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        1. The worst part was that it was crucial for the understanding of the novel that we were reading to get the mirrored parts in which members of a guerrilla cell and then a military police group were engaging in this verbal roughhousing as a way of bonding in a dangerous situation. The students – with the exception of the two Mexican students – just didn’t get it. “I though they were supposed to be friends but they are calling each other bad names. Is there a conflict between them that I’m not getting?” they kept asking. I tried to answer with, “No, they are simply men.” But it wasn’t getting through. The two Mexican students tried to explain but there was this gigantic cultural gap. It’s a weird feeling to see it so clearly.

          I can just imagine the two guerrillas saying to each other instead of “no jodas, pinche cabron de mierda,” “excuse me, honey, you know I love you and I don’t mean to overstep but the way you aimed that shot wasn’t really the greatest.”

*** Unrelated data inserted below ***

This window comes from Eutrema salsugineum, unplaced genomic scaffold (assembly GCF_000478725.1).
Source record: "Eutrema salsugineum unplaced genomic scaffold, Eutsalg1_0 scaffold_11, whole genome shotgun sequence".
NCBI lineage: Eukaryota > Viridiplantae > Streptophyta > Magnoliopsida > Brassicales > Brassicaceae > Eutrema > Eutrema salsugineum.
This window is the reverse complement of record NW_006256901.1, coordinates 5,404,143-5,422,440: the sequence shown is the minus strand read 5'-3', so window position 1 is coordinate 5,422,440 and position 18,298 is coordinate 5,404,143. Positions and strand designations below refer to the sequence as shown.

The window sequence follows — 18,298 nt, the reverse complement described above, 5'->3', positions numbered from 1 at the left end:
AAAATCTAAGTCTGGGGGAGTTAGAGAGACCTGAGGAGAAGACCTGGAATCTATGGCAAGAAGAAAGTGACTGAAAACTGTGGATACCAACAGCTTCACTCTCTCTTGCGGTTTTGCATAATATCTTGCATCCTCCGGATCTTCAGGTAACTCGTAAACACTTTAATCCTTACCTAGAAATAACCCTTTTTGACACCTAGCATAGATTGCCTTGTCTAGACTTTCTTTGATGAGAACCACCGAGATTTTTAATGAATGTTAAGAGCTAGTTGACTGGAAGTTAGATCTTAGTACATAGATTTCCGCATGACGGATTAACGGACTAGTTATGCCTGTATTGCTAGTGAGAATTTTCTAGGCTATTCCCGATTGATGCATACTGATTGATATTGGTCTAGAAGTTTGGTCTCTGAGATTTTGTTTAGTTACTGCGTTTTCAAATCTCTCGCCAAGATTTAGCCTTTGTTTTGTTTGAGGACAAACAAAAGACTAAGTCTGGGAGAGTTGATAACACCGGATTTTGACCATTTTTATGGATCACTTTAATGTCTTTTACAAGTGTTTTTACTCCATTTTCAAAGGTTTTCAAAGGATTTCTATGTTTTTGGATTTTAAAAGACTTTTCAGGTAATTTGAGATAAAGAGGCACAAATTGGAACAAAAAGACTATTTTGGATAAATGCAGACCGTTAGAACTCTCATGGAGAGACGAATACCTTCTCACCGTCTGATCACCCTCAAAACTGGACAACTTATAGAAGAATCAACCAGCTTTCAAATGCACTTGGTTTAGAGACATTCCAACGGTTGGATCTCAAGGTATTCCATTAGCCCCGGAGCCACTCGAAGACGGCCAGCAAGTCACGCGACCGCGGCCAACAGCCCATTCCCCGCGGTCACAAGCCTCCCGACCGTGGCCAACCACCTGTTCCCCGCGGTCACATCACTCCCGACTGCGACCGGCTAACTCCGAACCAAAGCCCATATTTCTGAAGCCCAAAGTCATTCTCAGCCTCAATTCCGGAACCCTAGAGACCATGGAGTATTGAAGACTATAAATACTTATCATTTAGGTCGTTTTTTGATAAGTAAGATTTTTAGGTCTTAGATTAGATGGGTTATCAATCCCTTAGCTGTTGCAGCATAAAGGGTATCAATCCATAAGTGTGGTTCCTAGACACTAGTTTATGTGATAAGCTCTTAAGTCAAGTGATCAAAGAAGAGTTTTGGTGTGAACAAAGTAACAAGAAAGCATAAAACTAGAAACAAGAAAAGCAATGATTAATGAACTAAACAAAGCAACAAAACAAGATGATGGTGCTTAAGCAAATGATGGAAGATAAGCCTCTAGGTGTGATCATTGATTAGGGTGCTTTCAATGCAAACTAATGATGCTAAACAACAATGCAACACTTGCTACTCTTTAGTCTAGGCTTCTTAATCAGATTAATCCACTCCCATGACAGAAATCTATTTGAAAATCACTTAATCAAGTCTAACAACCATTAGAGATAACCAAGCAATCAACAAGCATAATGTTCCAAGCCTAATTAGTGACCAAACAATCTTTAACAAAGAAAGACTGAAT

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          1. It’s so bizarre. I didn’t grow up in the US and in my culture, verbal jousting is very much a thing among women. After I moved to the US, a big cultural thing I had to learn was that you have to always absolutely agree with everything a woman says. Any minor disagreement is considered lack of support. So weird.

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            1. “in my culture, verbal jousting is very much a thing among women”

              Verbal… competition among women is common in the US too (especially in the white South) but it’s mostly…. indirect (ie, passive aggressive). There’s (at least used to be) some roughhousing among women. That might be a casualty of wokeness or millenialism or some damned thing or other.

              What kind of jousting happens between women in your culture?

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              1. My Argentinean friend who died called me “la puta rusa vieja de mierda.” And I called her “la concha podrida de la lora.” For non-Spanish speakers, old shitty Russian whore and a rotting vagina of a parrot. That’s how we expressed our love.

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  1. // My Argentinean friend who died called me … That’s how we expressed our love.